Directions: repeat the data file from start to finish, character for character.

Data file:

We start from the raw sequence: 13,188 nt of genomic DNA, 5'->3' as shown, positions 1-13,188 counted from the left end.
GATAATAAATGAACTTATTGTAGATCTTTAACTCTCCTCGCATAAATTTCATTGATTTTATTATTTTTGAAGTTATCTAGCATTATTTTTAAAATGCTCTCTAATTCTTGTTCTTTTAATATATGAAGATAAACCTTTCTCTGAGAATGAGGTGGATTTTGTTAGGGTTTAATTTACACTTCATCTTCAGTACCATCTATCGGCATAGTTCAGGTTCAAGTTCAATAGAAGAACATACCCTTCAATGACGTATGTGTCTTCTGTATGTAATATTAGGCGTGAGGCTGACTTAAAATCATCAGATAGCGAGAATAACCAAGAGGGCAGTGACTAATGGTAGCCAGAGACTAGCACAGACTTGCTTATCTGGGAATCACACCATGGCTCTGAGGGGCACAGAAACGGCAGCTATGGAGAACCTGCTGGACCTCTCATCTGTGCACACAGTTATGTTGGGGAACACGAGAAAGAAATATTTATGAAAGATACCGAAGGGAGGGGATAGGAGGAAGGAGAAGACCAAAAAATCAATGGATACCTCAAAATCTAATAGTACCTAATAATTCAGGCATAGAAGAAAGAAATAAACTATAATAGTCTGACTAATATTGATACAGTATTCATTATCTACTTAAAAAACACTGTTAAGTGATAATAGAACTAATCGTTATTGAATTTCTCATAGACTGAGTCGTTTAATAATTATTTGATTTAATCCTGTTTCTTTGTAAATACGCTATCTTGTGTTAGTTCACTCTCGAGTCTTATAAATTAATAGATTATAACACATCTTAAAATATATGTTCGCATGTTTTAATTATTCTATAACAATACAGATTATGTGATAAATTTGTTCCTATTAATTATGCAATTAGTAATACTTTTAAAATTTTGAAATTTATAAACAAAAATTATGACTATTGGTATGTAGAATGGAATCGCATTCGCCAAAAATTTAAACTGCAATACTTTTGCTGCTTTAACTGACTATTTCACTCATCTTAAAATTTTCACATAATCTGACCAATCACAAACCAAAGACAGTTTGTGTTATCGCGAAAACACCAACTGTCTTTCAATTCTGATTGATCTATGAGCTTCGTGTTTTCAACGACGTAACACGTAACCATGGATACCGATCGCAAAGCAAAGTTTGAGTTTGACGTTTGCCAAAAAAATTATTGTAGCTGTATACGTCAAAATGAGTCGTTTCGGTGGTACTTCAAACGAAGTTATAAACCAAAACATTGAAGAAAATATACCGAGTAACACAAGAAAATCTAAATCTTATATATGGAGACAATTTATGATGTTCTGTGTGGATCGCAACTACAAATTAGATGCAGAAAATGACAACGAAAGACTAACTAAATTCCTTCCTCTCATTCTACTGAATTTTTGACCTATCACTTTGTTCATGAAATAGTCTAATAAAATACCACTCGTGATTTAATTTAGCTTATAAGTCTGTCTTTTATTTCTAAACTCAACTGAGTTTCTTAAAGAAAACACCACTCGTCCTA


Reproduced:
We start from the raw sequence: 13,188 nt of genomic DNA, 5'->3' as shown, positions 1-13,188 counted from the left end.
GATAATAAATGAACTTATTGTAGATCTTTAACTCTCCTCGCATAAATTTCATTGATTTTATTATTTTTGAAGTTATCTAGCATTATTTTTAAAATGCTCTCTAATTCTTGTTCTTTTAATATATGAAGATAAACCTTTCTCTGAGAATGAGGTGGATTTTGTTAGGGTTTAATTTACACTTCATCTTCAGTACCATCTATCGGCATAGTTCAGGTTCAAGTTCAATAGAAGAACATACCCTTCAATGACGTATGTGTCTTCTGTATGTAATATTAGGCGTGAGGCTGACTTAAAATCATCAGATAGCGAGAATAACCAAGAGGGCAGTGACTAATGGTAGCCAGAGACTAGCACAGACTTGCTTATCTGGGAATCACACCATGGCTCTGAGGGGCACAGAAACGGCAGCTATGGAGAACCTGCTGGACCTCTCATCTGTGCACACAGTTATGTTGGGGAACACGAGAAAGAAATATTTATGAAAGATACCGAAGGGAGGGGATAGGAGGAAGGAGAAGACCAAAAAATCAATGGATACCTCAAAATCTAATAGTACCTAATAATTCAGGCATAGAAGAAAGAAATAAACTATAATAGTCTGACTAATATTGATACAGTATTCATTATCTACTTAAAAAACACTGTTAAGTGATAATAGAACTAATCGTTATTGAATTTCTCATAGACTGAGTCGTTTAATAATTATTTGATTTAATCCTGTTTCTTTGTAAATACGCTATCTTGTGTTAGTTCACTCTCGAGTCTTATAAATTAATAGATTATAACACATCTTAAAATATATGTTCGCATGTTTTAATTATTCTATAACAATACAGATTATGTGATAAATTTGTTCCTATTAATTATGCAATTAGTAATACTTTTAAAATTTTGAAATTTATAAACAAAAATTATGACTATTGGTATGTAGAATGGAATCGCATTCGCCAAAAATTTAAACTGCAATACTTTTGCTGCTTTAACTGACTATTTCACTCATCTTAAAATTTTCACATAATCTGACCAATCACAAACCAAAGACAGTTTGTGTTATCGCGAAAACACCAACTGTCTTTCAATTCTGATTGATCTATGAGCTTCGTGTTTTCAACGACGTAACACGTAACCATGGATACCGATCGCAAAGCAAAGTTTGAGTTTGACGTTTGCCAAAAAAATTATTGTAGCTGTATACGTCAAAATGAGTCGTTTCGGTGGTACTTCAAACGAAGTTATAAACCAAAACATTGAAGAAAATATACCGAGTAACACAAGAAAATCTAAATCTTATATATGGAGACAATTTATGATGTTCTGTGTGGATCGCAACTACAAATTAGATGCAGAAAATGACAACGAAAGACTAACTAAATTCCTTCCTCTCATTCTACTGAATTTTTGACCTATCACTTTGTTCATGAAATAGTCTAATAAAATACCACTCGTGATTTAATTTAGCTTATAAGTCTGTCTTTTATTTCTAAACTCAACTGAGTTTCTTAAAGAAAACACCACTCGTCCTA